Sunday, February 24, 2013

Benjamin Carter Hawkins and wife Susan Lee

On Saturday, Feb 24th, Linda Keefer and I spent several hours looking at her Hawkins family and also my Hawkins family.....hoping to find some huge clue to connect our Hawkins lines.  Linda has no one at this time to do DNA testing to offer proof that her Hawkins line would match our Hawkins group #1.  However, the paper trails would indicate that there is a great likelihood that there is a connection.

Linda's earliest proven ancestor is Benjamin Carter Hawkins.  Benjamin's wife was Susan Lee.  Susan's mother was Sarah Terrell.

There is no doubt that the Lee family were neighbors of the Hawkins family in the mid 1700s in Orange County, Virginia and probably neighbors before that in Richmond County, Virginia.  It seems that many Richmond County families moved to Orange/Culpeper area of Virginia in the mid 1700's.  So there is some reason to believe it likely that Benjamin Carter Hawkins was a member of one of the families of the three/four brothers:  Benjamin married to Sarah Willis, brother William, and brother John, brother James who were the orphans of John and Elizabeth Hawkins (died in Richmond County, Virginia) raised by Richard Butler.  The oldest son, William, was apprenticed at his parent's death to Henry Wood to learn the trade of plaster.  I am not clear at this time if all of the children moved to the Culpeper/Orange County area of Virginia in the mid 1700's or just part of them.  I am very sure that Benjamin moved and I am working on proofs of the others.

Linda shared an article with me written by Judy Kellar Fox, CG that was published in the National Genealogical Society Quarterly 99 (June 2011): 85-96 about Documents and DNA Identify a Little-Known Lee Family in Virginia.  I will copy one paragraph from the article that is found on page 86:

"Charles Lee Bought land in Orange County on 24 September 1767.  "Being part of a Tract of Land the said Joseph Boston bought of the Estate of John Spotswood, Dec'd which....Contains Sixty acres,"  The parcel was half a 120-acre lease to Robert Boston and his son Robert, carved out of Alexander Spotswood's tract on 27 August 1746.  (I might want to look at this deed as Ms Fox says that there is a plat of the parcel in the deed:  Orange County Deed Book 10:397-401, Spotswood to Boston FHL microfilm 33,014)  On 13 April 1767 executors of Spotswood's son John had sold the parcel to Joseph Boston, who four months later resold it to Charles Lee.  Since Joseph Boston had held the parcel for such a short time, it likely was known as Robert Boston's land.  Lee's deed names neighbors Sleet, John Boston, and Willis."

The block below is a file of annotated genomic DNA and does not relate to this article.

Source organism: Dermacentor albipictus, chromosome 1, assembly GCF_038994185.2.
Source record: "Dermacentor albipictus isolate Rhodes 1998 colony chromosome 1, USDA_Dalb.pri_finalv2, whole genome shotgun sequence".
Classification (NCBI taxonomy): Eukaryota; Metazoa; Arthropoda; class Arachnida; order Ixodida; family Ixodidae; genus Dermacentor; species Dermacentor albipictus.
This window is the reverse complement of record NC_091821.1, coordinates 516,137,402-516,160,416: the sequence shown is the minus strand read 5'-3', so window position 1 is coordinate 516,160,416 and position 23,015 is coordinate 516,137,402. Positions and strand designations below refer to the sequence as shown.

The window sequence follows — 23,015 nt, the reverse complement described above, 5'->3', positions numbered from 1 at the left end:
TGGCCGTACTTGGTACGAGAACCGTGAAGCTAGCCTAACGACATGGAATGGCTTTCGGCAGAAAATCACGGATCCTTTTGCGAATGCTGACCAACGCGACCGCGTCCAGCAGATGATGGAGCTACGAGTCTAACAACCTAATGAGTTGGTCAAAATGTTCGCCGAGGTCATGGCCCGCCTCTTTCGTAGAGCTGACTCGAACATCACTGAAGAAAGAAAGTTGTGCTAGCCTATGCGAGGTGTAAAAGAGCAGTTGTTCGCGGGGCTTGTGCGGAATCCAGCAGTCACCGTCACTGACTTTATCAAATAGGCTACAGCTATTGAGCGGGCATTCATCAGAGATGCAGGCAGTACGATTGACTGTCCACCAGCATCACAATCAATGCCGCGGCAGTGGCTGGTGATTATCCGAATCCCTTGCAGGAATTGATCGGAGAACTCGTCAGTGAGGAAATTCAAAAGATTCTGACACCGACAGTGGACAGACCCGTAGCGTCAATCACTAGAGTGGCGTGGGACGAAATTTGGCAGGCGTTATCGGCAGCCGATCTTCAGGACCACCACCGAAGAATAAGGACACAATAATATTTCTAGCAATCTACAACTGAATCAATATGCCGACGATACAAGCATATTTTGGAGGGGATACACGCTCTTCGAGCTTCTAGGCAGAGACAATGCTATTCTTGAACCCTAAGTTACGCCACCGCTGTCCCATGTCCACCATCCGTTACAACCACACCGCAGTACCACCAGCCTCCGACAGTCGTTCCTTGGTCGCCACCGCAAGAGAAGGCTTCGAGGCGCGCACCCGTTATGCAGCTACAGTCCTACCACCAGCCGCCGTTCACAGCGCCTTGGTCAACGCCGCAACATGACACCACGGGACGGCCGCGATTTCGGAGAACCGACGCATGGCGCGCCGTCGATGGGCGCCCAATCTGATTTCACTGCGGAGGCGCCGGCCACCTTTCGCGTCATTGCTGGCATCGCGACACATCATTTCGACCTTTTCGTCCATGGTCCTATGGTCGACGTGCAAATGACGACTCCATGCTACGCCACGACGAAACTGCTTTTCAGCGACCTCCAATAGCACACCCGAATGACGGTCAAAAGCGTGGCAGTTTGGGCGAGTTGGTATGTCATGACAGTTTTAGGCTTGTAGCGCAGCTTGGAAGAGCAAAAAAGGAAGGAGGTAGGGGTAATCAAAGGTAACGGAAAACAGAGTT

There is proof later in the article that Charles Lee of Orange County, Virginia is the same man as Charles Lee of Richmond County, Virginia.  And there is proof that Absalom Wood is a relative of this Lee family by marriage....his wife was Kathrine Lee born in Richmond County.

I will quote one more paragraph from Ms. Fox's article.  I recommend anyone interested in these families read the article for oneself.  She is describing the migration of many families from Richmond County to the Rapidan River that is the boundary between Culpeper and Orange Counties.  Richmond county is in the Northern Neck of Virginia which would be the land between the Potomac River and the Rappahannock River on the map below.  Richmond County was on the Rappahannock east of the marker for Route #3.



"Local History sheds some light on the migration of Charles Lee and other Richmond Country natives to Orange County.  Destined for unsettled frontier land, they followed the 1716 Spotswood expedition route, up the Rappahannock Valley and along the Rapidan River. ....In 1742 Charles Lee and thirty neighbors lived on Chestnut Mountain, a low ridge within the Spotsylvania tract south of the Rapidan River.  They sought a court order to repopen a road so they could roll hogsheads of tobacco to Fredericksburt.  William Croucher, John Branham, and several Thorntons----all from Richmond County----signed the petition."

[Note:  Chestnut Mountain and Clark Mountain are the same mountain....just different names in different time periods]
This map taken from:  The History and People of Clark Mountain Orange County, Virginia by Patricia J. Hurst.  I have filed an e-mail that shows a map by Joyner in conjunction with the map shown here that helps put some of the neighbors in relationships.  The e-mail is in my mail program and also inside the book that I own by Patricia Hurst.

I have other posts on this blog about these families and these areas.  Use Northern Neck and Chestnut Mountain in the search window to get to some of the other posts.  

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